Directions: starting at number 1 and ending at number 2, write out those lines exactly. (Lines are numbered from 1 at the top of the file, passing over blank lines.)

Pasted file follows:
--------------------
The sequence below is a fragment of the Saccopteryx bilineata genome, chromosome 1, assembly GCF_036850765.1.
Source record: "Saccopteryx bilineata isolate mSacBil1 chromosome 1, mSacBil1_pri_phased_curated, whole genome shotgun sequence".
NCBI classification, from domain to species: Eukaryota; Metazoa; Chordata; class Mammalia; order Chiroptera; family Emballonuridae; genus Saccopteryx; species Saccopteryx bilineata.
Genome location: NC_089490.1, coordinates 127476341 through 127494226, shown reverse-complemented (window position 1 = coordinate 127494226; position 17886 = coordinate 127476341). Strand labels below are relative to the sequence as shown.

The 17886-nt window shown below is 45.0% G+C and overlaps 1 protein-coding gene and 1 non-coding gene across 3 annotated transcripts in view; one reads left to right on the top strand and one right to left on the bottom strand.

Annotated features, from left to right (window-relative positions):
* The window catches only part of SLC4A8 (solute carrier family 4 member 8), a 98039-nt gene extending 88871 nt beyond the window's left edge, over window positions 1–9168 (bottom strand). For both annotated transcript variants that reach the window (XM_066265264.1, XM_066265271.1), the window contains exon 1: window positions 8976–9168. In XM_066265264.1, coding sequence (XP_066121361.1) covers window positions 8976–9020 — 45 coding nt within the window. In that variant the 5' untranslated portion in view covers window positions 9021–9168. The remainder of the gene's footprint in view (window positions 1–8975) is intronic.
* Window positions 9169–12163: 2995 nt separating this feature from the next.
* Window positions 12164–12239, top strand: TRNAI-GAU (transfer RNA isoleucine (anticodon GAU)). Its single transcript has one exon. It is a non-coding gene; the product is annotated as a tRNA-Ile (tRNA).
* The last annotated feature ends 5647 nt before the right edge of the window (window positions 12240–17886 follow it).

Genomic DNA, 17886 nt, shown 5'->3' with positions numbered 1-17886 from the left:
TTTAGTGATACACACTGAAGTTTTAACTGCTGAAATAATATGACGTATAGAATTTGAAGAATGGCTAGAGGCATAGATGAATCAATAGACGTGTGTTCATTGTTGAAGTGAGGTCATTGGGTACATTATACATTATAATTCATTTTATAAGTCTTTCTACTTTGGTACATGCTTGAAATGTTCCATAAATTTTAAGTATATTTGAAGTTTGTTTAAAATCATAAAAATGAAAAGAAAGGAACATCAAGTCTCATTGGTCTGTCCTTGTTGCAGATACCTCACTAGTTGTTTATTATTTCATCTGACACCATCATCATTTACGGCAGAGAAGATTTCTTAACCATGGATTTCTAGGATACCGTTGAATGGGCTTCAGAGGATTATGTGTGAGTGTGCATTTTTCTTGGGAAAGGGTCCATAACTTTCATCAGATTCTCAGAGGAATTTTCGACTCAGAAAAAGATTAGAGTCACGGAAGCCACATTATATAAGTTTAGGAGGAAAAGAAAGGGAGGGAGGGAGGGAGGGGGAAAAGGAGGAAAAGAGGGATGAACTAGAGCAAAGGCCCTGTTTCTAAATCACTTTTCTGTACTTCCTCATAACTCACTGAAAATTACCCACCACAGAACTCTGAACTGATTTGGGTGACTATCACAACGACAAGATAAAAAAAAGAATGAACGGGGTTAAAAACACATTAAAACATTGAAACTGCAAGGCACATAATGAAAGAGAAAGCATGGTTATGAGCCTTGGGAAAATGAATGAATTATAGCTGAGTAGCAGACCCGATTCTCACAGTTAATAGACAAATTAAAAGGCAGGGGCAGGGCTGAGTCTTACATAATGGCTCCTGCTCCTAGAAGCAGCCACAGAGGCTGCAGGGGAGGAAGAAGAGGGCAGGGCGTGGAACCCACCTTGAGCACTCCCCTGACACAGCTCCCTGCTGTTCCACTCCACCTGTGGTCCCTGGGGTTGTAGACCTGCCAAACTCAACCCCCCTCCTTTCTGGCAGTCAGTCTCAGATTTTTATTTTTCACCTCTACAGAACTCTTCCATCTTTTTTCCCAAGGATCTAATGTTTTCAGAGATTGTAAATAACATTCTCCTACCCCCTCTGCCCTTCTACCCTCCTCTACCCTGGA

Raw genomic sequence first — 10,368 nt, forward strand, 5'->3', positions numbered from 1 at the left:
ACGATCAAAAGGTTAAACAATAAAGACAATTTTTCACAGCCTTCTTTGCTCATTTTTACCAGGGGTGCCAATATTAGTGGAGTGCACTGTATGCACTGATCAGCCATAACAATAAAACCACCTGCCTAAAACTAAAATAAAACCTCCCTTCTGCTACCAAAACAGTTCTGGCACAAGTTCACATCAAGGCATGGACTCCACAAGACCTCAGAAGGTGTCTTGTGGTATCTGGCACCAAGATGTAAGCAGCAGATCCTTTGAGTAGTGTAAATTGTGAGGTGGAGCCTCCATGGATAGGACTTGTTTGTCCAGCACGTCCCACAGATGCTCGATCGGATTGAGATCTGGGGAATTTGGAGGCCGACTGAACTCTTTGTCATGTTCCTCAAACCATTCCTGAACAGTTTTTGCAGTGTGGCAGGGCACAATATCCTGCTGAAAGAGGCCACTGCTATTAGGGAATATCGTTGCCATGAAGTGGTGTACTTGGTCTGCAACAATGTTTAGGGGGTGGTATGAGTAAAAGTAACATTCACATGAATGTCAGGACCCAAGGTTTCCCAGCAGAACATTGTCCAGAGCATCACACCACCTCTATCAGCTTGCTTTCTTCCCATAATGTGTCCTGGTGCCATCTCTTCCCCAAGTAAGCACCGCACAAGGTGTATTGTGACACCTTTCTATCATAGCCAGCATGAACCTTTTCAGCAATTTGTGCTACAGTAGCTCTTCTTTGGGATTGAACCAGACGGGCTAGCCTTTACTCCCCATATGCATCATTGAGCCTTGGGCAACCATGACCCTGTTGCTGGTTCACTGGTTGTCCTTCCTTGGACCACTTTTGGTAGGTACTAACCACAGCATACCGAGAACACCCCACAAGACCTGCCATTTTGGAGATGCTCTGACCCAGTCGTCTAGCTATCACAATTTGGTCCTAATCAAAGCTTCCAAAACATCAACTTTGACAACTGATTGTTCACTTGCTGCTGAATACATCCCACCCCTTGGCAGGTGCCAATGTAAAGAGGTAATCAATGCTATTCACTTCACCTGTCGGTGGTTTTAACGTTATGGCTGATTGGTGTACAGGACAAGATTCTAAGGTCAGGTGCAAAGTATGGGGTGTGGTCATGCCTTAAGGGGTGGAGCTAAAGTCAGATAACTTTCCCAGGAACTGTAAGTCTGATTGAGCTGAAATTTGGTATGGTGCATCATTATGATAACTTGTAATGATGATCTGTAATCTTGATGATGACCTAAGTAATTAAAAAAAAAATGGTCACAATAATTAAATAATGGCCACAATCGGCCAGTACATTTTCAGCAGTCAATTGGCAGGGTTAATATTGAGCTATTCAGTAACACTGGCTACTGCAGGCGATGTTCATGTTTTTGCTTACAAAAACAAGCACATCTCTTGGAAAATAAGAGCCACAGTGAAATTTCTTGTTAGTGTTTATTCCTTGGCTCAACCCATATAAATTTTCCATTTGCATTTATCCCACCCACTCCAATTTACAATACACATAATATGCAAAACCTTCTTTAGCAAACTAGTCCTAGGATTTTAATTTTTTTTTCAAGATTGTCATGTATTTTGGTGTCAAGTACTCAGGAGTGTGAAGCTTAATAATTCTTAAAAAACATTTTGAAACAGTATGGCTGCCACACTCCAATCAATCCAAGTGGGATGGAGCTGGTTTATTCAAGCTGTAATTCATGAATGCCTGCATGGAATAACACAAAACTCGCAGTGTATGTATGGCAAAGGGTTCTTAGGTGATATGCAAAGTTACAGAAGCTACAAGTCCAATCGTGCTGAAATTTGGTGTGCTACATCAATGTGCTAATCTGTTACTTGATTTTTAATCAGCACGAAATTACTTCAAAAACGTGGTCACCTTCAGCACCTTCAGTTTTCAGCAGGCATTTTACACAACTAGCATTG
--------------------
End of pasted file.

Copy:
The sequence below is a fragment of the Saccopteryx bilineata genome, chromosome 1, assembly GCF_036850765.1.
Source record: "Saccopteryx bilineata isolate mSacBil1 chromosome 1, mSacBil1_pri_phased_curated, whole genome shotgun sequence".